A longtime Democratic state legislator suggested Wednesday that the House Rules Committee once again be closed to the public and press.
Rep. Neal Hendrickson's idea carries some irony with it since it has been legislative Democrats 25 years in the minority who have tried to make an election issue out of the majority Republicans closing their caucus meetings.
By legislative rule, both party caucuses and the House and Senate rules committees can be closed by a vote of each group's members.
But by practice, both houses' rules committees have been open for at least 10 years, maybe longer.
"I personally want to keep it open," the House rules chairman, Rep. Steve Urquhart, R-St. George, said following an open Rules Committee Wednesday afternoon where Hendrickson, a Rules Committee member, made his suggestion. "But we'll discuss it" with other committee members at a later date, Urquhart added. The 2008 Legislature starts Monday, and the House Rules Committee will meet at least once a day, sometimes more often than that.
House Speaker Greg Curtis, R-Sandy, said while a debate may come, "I personally prefer our Rules (Committee) remain open, and I will vehemently oppose closing it. I think I can say that Rules will remain open as it has for some time."
House Minority Assistant Whip David Litvack, D-Salt Lake, said House minority leaders also don't believe the Rules Committee should be closed. "We stand for more transparency in government. Neal has his own ideas, and we don't tell our caucus members what to do. But (a closed Rules Committee) does not make for good decision-making."
The House and Senate rules committees are some of the most powerful committees in the Legislature. Most of the time they meet as sifting committees, where members decided whether proposed bills will go to a standing committee for a public hearing, or will die a quiet death.
In the 1960s, 1970s and 1980s, the rules committees met in secret behind closed doors. It was even outlawed for a committee member or staffer to talk about what went on in committee, and a legislator could be kicked off the committee and brought before an ethics committee for violating the oath of secrecy.
Hendrickson, D-West Valley, is one of two Democrats on the House Rules Committee. There are six Republicans on it.
In the old days of closed rules committees, wheeler-and-dealer members of both bodies were put on the committees where various secret agreements were made about whether this or that controversial bill would be killed or let out for a public hearing. And those committee members were some of the most powerful lawmakers in the Legislature.
In recent years, any House or Senate member may come into an open Rules Committee and stare down committee members voting to hold up his bill and not letting it out for debate. And that kind of pressure is warping the sifting process, some legislators complain.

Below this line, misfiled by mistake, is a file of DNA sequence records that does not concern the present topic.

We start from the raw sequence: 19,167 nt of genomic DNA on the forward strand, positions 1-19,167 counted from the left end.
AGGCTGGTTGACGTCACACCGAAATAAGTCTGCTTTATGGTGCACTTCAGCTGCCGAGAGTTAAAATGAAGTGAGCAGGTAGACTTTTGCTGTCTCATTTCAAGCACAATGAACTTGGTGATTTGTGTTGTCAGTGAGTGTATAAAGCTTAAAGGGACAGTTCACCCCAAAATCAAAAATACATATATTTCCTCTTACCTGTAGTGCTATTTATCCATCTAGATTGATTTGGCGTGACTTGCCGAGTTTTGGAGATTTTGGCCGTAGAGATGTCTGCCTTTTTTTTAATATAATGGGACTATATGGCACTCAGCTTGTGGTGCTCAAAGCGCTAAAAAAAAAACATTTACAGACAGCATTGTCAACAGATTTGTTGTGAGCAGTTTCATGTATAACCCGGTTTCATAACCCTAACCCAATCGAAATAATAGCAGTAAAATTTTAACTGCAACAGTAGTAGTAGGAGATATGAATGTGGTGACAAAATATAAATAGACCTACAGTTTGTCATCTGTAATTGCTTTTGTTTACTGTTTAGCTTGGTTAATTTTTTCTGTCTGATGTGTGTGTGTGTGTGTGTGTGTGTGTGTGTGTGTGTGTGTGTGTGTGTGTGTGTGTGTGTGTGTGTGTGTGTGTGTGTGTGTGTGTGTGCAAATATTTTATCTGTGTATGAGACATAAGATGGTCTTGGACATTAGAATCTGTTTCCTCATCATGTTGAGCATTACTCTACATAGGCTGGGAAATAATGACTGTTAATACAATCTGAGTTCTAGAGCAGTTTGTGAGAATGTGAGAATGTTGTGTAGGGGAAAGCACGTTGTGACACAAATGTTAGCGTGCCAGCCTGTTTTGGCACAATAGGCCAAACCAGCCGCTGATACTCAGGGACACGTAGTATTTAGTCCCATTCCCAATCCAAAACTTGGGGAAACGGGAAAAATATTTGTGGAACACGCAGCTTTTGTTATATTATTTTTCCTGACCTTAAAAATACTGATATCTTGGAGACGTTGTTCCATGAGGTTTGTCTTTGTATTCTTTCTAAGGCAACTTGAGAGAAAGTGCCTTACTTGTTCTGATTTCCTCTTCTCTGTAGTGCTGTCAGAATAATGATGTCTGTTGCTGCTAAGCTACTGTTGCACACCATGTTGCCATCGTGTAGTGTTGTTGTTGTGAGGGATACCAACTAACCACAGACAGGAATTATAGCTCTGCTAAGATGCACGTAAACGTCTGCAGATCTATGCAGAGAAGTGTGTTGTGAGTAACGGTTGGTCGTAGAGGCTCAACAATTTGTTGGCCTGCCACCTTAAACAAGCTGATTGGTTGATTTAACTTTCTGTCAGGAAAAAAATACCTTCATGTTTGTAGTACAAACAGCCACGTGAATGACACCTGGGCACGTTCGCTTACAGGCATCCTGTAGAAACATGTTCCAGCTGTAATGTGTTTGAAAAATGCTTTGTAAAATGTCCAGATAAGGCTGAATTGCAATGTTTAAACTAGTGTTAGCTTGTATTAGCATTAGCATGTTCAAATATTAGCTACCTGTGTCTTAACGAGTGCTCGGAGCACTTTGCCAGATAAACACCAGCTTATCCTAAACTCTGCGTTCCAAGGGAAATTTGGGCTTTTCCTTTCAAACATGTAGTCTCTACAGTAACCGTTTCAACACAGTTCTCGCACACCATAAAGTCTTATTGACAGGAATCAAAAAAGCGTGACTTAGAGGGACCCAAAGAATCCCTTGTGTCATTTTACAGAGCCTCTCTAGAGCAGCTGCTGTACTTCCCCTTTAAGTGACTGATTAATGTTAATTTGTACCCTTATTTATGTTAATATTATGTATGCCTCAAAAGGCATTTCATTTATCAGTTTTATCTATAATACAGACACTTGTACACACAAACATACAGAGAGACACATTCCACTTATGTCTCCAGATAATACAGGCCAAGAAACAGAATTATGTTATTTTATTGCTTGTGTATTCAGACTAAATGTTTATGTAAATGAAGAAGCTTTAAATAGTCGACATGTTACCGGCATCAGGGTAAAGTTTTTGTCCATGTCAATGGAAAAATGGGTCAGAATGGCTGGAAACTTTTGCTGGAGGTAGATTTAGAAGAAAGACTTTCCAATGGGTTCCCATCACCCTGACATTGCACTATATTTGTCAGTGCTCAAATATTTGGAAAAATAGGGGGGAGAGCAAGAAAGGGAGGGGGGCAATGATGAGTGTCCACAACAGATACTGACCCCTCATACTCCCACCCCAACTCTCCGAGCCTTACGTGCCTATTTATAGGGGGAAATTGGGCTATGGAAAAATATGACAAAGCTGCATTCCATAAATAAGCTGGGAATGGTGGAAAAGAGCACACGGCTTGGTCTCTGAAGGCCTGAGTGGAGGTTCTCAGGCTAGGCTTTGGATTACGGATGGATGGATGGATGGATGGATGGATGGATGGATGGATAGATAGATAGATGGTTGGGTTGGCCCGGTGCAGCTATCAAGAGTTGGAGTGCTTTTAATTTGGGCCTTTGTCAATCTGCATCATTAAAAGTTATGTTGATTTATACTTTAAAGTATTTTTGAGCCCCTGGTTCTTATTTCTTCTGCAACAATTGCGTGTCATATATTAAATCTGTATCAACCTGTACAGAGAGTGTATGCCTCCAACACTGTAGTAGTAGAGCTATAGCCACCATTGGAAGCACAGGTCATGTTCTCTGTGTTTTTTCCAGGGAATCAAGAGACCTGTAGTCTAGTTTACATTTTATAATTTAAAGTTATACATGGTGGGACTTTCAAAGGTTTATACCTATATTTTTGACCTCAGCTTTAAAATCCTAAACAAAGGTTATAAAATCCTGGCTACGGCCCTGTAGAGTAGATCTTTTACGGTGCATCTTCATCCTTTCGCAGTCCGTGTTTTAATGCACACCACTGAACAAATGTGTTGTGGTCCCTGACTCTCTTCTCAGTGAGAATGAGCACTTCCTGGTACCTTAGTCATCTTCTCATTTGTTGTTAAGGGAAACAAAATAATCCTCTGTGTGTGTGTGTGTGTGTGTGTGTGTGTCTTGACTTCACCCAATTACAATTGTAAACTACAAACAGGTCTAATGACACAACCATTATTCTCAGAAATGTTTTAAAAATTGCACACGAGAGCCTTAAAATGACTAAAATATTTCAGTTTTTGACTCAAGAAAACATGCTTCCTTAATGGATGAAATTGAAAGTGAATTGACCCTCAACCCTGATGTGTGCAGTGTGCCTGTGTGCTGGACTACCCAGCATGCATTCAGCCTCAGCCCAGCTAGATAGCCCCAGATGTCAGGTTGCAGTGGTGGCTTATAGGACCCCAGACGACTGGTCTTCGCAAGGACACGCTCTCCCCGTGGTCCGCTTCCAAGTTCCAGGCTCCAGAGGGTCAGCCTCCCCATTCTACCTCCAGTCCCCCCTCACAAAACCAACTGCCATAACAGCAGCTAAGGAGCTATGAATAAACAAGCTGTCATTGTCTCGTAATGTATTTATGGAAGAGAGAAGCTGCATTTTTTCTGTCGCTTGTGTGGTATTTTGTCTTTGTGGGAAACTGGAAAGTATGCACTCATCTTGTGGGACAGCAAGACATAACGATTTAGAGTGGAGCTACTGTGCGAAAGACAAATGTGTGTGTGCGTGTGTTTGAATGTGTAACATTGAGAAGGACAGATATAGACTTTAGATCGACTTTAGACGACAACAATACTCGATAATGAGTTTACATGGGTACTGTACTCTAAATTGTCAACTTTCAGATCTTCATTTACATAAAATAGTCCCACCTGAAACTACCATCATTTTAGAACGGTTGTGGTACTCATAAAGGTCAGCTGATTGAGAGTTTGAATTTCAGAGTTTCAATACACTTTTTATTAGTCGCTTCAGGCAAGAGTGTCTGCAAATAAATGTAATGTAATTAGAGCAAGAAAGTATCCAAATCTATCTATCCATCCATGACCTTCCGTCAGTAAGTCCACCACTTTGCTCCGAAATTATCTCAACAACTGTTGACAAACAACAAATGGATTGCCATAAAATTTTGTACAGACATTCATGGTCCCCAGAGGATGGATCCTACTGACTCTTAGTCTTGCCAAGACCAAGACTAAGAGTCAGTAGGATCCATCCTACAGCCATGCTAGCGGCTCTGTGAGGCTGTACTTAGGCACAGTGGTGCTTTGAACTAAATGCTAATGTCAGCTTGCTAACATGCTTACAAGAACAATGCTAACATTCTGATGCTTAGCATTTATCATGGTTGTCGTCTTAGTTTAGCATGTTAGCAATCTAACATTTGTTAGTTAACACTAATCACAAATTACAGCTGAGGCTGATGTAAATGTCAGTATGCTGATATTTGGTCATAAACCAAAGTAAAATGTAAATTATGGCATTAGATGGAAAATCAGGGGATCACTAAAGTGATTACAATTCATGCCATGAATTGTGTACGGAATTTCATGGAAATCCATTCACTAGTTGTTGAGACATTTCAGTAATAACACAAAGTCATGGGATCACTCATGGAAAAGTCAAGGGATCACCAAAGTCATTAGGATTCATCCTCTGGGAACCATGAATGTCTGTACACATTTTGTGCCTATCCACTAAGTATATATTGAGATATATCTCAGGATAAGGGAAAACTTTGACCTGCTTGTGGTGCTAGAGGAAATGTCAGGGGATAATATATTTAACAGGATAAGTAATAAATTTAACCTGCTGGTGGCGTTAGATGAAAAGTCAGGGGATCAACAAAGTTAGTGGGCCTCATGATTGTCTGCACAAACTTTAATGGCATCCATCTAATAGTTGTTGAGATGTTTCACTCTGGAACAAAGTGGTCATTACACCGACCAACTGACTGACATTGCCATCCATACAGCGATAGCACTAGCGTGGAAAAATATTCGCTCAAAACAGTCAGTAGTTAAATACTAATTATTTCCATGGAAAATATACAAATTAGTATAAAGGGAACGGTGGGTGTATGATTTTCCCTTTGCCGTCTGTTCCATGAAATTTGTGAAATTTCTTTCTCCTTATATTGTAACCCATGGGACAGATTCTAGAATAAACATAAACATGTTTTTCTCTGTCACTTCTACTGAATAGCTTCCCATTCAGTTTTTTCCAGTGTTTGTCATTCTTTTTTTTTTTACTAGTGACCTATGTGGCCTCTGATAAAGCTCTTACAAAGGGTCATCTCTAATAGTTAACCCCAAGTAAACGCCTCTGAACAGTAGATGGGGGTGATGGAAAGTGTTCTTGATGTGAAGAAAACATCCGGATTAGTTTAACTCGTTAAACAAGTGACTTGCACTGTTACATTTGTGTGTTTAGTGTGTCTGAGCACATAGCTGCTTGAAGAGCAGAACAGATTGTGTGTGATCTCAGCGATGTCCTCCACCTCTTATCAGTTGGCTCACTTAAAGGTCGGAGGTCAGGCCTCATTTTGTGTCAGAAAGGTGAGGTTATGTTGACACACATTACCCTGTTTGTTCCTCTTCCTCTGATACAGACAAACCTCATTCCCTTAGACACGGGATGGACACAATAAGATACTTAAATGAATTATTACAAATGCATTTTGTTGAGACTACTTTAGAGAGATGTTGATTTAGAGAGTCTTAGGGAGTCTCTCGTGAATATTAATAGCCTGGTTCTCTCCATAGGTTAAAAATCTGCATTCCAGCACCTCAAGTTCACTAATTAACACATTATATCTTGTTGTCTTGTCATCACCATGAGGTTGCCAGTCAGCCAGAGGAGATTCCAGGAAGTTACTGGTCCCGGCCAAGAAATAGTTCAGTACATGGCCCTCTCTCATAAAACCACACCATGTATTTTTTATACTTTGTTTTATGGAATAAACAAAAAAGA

House Rules Committee member Kevin Garn, R-Layton, said in recent legislatures the House Rules Committee has not been doing its job as well as it should. Too many questionable bills are coming out of the committee, he said.
Urquhart agreed, saying this 45-day session, "We have to kill some bills in Rules."
The real problem, added Garn, is that the 13 standing committees, which do meet in open and take public comment on bills, are not doing their real jobs of killing unworthy bills. So it falls to the Rules Committee.
It has become "almost automatic" that bills are passed in standing committee and then go to the House floor, Garn said.
Too many bills on the House calendar means important bills get bogged down with frivolous bills and the whole legislative process cramps up because committees are not killing bad bills, Rules Committee members complained.
Hendrickson, first elected in 1990, said he's talked with former Democratic legislators who sat on the Rules Committee when it was closed, and the legislators said it was a much more efficient committee in the old days.
But what about doing the public's business in public?
Hendrickson said all the bills that come out of the Rules Committee are still heard in a public standing committee, and that wouldn't change.
"Please point out this was a Democrat's suggestion," Curtis said.Democratic legislators and that party's legislative candidates have been some of the most vocal opponents to the closed rules committees and closed party caucuses, professing the majority Republicans were playing games, doing special interests' bidding in the closed meetings.
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